Thursday, February 1, 2018

News: Lifestyle survey shows same issues remain

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A higher percentage of young people say that they regularly visit Rotherham town centre but perceptions around safety remain, a recent lifestyle survey shows.

The Borough Wide Lifestyle Survey has been carried out since 2006 and was most recently carried out over the Summer of 2017. With a sample of 3,811 young people, it is considered a valuable tool by the Council, helping to provide an idea of what young people understand and can enable the council to tailor services towards young people. Issues covered include food and drink, education, sexual health, bullying and safety.

The results showed that young people visiting Rotherham town centre had increased by 7% following a period of decline. Respondents who said they visited Rotherham town centre regularly (at least once a week), was up to 33% (1,251) of pupils from the 27% reported in the previous year. The figure is close to the 40% reported in 2014. 6.25% (198 young people) said that they have never visited Rotherham town centre.

The survey shows that the main reason that young people go into the town centre is for shopping (48%) with other reasons to attend a football match at New York Stadium and to meet friends.

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On the issue of safety in Rotherham town centre, 2015 results showed that just 18% of pupils said they felt safe in town centre and 82% said they did not feel safe.

The questions were changed slightly in 2016 to ascertain how safe young people are feeling; with the options of always feeling safe, sometimes feeling safe or never feeling safe replacing yes I feel safe or no I don't feel safe.

Showing a decline from last year, overall the 2017 results show that 18% of pupils said they always feel safe, 50% said they sometimes feel safe and 18.5% said they never feel safe.

In comparison, in 2016 24.6% of pupils said they always feel safe, 45.4% said they sometimes feel safe and 19.3% said they never feel safe.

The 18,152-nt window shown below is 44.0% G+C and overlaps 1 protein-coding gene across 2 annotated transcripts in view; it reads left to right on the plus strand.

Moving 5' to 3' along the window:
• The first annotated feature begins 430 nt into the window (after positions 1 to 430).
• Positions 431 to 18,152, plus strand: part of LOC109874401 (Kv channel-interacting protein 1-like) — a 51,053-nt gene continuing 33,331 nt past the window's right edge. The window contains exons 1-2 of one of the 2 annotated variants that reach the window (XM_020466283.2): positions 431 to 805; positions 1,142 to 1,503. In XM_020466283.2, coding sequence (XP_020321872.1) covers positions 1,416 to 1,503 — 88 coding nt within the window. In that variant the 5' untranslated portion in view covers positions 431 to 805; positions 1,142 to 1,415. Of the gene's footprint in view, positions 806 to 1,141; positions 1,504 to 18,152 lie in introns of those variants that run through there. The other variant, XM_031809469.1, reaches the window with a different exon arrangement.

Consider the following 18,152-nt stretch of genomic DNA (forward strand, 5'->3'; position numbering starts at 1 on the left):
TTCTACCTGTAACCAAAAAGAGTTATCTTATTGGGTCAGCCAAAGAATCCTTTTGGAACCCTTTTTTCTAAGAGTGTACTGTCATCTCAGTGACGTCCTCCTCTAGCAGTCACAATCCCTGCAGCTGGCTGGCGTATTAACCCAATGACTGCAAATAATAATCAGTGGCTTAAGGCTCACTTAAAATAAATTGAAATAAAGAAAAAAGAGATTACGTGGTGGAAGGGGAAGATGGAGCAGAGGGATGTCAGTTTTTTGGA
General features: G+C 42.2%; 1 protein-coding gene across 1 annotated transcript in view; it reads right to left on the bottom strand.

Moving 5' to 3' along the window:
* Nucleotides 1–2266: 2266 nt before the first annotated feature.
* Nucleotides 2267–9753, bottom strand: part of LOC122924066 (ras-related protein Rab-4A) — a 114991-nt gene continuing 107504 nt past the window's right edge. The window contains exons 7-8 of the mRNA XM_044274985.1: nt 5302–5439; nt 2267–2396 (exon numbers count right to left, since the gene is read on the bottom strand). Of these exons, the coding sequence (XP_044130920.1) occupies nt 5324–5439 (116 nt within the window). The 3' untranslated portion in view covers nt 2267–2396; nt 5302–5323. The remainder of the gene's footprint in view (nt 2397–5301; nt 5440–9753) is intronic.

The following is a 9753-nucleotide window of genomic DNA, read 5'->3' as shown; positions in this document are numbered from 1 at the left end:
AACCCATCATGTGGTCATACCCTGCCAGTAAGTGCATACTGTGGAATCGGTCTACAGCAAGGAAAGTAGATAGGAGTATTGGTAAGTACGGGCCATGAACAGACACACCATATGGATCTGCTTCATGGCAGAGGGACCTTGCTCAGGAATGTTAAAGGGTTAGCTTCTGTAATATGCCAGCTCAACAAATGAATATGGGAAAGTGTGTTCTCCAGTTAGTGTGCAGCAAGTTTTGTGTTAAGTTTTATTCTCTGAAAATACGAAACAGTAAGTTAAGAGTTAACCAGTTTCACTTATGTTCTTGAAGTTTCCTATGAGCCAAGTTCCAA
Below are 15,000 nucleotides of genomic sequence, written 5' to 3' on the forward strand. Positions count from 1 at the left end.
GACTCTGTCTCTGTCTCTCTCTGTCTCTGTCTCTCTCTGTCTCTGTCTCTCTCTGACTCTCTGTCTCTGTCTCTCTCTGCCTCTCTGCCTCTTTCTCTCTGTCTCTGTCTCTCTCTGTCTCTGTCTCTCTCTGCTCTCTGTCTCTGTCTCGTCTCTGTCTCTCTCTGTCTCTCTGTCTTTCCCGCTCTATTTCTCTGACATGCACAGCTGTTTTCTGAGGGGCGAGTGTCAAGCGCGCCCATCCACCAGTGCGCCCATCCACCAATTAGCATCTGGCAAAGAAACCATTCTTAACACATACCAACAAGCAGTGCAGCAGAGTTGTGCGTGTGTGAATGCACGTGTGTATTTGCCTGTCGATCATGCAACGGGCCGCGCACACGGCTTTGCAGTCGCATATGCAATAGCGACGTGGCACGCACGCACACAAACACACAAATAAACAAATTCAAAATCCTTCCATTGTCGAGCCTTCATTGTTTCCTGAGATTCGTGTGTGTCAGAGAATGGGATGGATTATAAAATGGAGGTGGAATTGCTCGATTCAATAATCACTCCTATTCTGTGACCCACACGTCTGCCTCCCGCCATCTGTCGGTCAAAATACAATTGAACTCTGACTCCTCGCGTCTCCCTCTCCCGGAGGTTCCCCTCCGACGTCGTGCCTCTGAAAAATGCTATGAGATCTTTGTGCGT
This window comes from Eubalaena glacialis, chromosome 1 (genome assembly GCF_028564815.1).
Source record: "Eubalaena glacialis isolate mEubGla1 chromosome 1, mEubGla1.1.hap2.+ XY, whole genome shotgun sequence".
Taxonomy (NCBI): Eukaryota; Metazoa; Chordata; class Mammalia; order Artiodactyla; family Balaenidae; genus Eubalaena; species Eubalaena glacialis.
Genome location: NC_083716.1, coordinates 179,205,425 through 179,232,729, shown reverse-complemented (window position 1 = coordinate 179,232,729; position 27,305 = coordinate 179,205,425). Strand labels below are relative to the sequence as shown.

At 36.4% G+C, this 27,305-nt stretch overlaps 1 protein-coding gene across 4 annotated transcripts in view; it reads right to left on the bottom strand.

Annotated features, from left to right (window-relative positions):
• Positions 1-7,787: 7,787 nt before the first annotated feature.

Again, the survey highlighted safety issues with the bus station, where 18% (693) said they always feel safe, compared to 23.6% in 2016.

Pupils taking part in the survey said they would like to see improved CCTV and presence of more security e.g. police or wardens.

Bev Pepperdine, performance assurance manager at Rotherham Council discussed the findings around safety with councillors at a recent meeting. She said: "These percentages are perceptions. It is a perception question. It used to be "Do you feel safe - Yes or No?" and it was a very high percentage, a lot higher than this, that were saying that they didn't feel safe. We were getting data even though some young people had never actually used the bus or train station.

"We are sharing the data with the Police and the Safer Rotherham Partnership, who are using it to help shape their priorities.

"Safety, in and around the town centre, from a young person's perception, doesn't just come out in this. The work we did on child-friendly Rotherham and reimagining Rotherham saw safety as an issue."

Despite statistics showing that Rotherham town centre has experienced lower levels of crime and ASB than other nearby towns and cities, it is not just young people highlighting the perception of safety in Rotherham town centre.

In response to constant concerns from the public, partners, businesses and councillors, a new Public Space Protection Order (PSPO) for Rotherham town centre and Clifton Park came into force last year.

The lifestyle survey was carried out before the introduction of the PSPO so it will be interesting to see if it affects the perceptions of young people who use the town centre.

Also set to have an impact on safety and perceptions of safety is the revamp of the Interchange which has been designed to address "a below standard customer experience and one in which levels of personal safety are compromised."

The lifestyle survey also asked for young people's wider perception of Rotherham. Pupils were asked to say if they would recommend Rotherham as a place to live and whether they would like to be living in Rotherham in ten years' time, a significantly higher percentage of pupils gave positive responses to recommending and continuing to live in Rotherham.

Pupils were also asked about leaving school and there has been a decrease in the number of young people overall who said they aspire to go to university. This has reduced to 42% (1,592) from 45% in 2016. 5.5% (211) of pupils aspire to start their own business, up from 5% in 2016.

Images: Norseman Holdings / RMBC

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